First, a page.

Yes, there are thrilling boss fights, whether it is a mutant giant that is barreling towards you, or a ginormous centipede-like alien following you along some train tracks. These are good tests in skill but what feels like the final boss of Operation Galuga are these challenge levels. They truly require intimate knowledge of a given character’s animations and abilities and how to bend those to your will, as well as the use of great skill and accuracy. There are speedrunning missions that request you reach the end goal within a time limit without getting hit, requiring a lot of precise dodging and jumping. Boss fights in this challenge mode give you limited ammunition, meaning you need to make sure every. Bullet. Counts. If you want to prove your Contra skills and be put through the wringer, I cannot emphasise enough how superb these sets of levels are for that.

Though my campaign runtime was a little shy of 3 hours as per the saved time for each level, my time with the entirety of Contra: Operation Galuga was probably closer to five. This is due to the trial-and-error process of learning the game intimately and grinding out for credits and unlockables. Already I would do similar feats in games like roguelikes or Souls games, grinding out to just be that little bit more powerful and knowledgeable, however, those hours required run into the dozens count. To get all of that in a smaller experience that still feels very complete… I’m a little in awe. Contra: Operation Galuga feels well worth the investment and you get out just as much as you put in.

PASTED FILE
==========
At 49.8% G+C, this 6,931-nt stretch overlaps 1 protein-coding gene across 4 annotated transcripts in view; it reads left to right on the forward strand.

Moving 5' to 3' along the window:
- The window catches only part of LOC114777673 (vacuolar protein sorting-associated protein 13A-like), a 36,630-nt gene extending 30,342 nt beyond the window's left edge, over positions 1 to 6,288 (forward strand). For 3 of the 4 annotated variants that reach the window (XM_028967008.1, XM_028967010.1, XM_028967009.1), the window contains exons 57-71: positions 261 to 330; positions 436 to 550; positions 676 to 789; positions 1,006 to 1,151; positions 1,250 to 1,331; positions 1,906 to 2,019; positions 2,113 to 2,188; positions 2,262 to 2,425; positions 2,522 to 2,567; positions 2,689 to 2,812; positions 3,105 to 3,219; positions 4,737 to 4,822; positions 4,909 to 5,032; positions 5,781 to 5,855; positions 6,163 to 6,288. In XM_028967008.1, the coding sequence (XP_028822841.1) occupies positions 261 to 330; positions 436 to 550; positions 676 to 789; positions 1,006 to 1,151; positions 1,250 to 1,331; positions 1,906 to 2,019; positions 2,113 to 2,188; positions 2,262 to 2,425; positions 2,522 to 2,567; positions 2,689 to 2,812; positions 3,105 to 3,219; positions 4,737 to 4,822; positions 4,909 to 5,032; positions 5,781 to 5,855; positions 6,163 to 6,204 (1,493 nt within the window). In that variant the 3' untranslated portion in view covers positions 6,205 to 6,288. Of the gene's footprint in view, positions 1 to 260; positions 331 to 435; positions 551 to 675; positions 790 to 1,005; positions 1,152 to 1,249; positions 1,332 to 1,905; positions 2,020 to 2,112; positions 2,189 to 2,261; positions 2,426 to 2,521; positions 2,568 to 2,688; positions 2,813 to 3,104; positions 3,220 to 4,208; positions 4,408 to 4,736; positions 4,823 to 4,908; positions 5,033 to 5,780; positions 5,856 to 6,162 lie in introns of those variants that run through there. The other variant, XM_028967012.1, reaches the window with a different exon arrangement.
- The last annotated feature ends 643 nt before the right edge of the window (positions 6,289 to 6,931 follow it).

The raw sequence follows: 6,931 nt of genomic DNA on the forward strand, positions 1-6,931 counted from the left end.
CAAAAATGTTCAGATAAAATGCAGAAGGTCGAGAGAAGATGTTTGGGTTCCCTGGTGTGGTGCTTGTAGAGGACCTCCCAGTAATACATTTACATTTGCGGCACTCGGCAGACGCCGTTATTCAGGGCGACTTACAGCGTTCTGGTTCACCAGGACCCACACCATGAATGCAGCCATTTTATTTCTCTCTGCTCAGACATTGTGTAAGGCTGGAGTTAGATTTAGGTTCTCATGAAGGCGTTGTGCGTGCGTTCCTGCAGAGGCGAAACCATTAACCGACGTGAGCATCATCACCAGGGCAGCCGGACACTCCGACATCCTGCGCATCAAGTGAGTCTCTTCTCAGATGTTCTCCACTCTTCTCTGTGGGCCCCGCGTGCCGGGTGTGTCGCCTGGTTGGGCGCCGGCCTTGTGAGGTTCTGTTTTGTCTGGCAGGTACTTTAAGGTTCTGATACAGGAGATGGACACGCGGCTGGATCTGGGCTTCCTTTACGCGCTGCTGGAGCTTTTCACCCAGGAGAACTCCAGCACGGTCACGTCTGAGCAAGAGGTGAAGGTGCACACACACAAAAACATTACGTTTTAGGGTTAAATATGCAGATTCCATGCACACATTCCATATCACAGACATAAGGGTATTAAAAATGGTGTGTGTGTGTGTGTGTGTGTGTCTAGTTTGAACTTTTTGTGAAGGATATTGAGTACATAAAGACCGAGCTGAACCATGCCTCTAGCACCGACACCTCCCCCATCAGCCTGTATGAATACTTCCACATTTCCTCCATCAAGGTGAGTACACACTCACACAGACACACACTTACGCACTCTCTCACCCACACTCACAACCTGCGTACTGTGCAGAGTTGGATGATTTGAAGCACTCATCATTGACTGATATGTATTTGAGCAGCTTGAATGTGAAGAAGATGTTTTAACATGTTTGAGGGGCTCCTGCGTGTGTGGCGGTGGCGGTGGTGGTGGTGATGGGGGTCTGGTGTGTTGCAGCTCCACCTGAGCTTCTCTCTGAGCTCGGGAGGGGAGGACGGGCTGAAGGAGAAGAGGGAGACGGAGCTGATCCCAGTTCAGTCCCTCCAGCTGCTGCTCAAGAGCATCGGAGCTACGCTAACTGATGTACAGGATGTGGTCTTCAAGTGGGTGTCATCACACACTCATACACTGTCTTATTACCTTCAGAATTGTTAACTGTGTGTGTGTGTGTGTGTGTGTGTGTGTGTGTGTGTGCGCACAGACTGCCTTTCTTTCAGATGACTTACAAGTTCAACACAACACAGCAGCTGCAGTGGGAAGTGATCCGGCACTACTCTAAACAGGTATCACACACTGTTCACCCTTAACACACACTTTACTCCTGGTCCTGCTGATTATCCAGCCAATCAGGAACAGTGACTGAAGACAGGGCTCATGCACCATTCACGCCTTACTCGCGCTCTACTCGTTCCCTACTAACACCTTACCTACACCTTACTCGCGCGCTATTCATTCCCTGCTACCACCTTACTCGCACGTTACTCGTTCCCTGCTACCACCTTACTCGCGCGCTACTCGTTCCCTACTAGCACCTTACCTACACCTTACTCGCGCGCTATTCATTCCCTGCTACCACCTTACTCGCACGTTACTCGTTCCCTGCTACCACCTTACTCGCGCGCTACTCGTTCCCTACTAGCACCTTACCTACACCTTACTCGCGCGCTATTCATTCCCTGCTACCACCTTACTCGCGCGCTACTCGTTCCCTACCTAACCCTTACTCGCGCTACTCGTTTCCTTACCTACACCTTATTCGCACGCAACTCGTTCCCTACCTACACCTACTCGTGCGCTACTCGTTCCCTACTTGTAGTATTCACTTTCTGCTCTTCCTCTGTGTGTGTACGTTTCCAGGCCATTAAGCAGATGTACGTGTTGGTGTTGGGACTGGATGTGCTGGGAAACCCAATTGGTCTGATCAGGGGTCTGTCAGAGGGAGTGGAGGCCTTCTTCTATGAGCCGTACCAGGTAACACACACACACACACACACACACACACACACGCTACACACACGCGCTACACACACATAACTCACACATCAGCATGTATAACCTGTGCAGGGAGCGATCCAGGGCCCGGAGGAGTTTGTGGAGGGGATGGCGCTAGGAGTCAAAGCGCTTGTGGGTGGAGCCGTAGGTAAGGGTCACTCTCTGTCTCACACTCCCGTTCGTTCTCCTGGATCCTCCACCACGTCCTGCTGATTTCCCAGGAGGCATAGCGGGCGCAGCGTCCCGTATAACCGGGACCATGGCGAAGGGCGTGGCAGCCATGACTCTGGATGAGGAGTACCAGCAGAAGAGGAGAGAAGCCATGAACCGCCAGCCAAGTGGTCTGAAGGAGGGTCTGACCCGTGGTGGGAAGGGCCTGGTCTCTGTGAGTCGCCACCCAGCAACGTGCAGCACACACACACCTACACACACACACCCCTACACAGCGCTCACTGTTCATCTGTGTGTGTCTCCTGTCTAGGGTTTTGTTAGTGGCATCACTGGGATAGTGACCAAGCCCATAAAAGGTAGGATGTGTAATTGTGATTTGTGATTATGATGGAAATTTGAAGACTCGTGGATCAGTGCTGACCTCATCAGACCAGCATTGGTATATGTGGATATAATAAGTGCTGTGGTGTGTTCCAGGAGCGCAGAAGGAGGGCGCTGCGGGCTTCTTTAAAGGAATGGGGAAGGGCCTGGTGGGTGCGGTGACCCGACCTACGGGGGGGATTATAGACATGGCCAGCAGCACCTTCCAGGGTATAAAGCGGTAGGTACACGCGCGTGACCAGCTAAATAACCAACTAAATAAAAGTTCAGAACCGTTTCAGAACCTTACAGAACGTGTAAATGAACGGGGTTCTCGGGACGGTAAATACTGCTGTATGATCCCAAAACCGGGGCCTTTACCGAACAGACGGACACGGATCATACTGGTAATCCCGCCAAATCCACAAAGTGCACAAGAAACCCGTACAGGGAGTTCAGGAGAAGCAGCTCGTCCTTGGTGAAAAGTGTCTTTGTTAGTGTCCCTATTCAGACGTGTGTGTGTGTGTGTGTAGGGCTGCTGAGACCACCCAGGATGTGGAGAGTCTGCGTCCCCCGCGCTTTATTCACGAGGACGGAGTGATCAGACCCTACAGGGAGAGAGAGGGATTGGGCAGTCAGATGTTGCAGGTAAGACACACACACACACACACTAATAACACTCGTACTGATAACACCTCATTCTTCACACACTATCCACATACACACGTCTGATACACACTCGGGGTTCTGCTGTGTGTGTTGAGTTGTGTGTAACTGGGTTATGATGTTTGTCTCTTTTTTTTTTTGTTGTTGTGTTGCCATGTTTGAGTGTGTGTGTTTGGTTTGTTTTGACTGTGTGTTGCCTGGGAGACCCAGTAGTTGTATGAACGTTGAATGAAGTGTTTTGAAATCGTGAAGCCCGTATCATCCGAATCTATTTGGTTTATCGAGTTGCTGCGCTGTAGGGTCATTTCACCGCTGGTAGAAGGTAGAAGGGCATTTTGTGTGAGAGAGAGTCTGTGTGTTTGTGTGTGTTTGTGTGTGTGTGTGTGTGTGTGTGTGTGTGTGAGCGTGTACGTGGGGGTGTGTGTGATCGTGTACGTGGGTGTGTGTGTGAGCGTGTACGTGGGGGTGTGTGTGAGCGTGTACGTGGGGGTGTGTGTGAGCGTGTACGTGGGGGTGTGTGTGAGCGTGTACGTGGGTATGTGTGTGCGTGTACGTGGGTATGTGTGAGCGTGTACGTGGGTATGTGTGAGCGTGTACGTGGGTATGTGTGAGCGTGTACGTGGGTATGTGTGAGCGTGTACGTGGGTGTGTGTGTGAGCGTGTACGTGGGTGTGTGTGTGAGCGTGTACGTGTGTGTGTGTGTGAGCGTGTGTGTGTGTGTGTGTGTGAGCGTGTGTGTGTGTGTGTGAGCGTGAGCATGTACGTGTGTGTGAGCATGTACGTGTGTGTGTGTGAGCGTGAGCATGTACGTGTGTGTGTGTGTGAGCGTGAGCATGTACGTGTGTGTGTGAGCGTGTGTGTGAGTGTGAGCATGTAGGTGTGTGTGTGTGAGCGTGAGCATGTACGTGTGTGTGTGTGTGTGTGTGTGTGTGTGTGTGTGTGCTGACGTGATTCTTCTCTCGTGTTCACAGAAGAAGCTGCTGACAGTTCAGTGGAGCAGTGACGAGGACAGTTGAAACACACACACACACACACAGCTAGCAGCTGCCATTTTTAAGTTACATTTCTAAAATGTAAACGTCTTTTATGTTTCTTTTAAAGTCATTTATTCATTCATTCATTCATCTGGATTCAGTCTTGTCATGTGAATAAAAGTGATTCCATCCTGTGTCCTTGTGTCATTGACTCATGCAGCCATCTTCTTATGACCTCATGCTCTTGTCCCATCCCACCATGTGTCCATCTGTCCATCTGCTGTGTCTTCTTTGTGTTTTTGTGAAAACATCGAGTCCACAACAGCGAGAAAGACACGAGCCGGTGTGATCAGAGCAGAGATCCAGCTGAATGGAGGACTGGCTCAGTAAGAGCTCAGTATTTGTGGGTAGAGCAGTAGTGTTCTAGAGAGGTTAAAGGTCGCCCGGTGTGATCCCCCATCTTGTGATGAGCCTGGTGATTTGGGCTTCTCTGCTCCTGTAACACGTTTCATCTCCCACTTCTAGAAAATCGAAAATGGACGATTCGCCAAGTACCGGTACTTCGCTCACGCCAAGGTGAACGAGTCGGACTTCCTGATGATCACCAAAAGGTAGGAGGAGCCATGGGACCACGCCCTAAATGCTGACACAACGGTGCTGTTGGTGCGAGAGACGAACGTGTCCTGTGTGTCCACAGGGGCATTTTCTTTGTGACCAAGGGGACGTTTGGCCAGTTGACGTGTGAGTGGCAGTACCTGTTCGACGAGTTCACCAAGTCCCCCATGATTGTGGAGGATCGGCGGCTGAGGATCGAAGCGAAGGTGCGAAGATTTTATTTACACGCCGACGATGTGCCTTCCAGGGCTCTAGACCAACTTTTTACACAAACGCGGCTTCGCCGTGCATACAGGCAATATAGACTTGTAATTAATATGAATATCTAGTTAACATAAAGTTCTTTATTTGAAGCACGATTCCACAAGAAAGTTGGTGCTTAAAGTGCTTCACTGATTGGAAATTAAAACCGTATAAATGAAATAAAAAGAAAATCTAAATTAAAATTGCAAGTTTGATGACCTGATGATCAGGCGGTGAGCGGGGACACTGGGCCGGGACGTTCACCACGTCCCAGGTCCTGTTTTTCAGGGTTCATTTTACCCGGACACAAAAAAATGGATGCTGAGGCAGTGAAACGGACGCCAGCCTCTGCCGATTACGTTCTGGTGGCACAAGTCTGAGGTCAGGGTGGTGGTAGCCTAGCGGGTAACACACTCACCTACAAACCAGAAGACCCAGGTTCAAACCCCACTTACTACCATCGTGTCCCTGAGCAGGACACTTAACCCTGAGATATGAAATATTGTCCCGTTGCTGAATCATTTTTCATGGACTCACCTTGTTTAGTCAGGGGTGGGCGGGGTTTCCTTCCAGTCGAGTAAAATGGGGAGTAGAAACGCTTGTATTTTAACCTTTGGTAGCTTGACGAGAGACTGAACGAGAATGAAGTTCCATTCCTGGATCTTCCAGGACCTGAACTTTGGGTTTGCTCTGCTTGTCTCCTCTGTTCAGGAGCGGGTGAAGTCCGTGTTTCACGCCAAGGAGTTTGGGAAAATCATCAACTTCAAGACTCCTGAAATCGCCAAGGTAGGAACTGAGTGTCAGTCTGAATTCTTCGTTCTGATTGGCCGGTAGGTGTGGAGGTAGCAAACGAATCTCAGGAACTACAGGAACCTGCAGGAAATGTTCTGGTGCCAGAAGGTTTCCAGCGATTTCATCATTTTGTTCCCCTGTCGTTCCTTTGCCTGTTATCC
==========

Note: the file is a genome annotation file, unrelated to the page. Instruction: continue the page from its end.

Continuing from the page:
• Contra as you know and love it, but refined
  • Endlessly replayable
  • Overload and perk shop mechanics are very useful and a good saving grace
  • Challenge levels are incredible gauntlets of abilitity testing


  • Story is neither here nor there
  • HUD is a little dull

I’m so glad Konami are in the business of publishing good video games again. Entrusting the Contra franchise to WayForward for Operation Galuga was an incredibly smart decision, resulting in a thoroughly replayable and enriching return to the grandfather of the run-‘n’-gun franchise. There is so much fun to be had learning levels, dying and grinding it out as you become familiar with level design patterns and weapon skills. Challenge levels are also fantastic gauntlets that’ll make any seasoned Contra player sweat. Though the story is neither here nor there and the HUD driving it is a bit barebones, none of that gets in the way of the romping and stomping good time you’ll have fighting for liberty and taking it to the alien threat once more. Contra is back.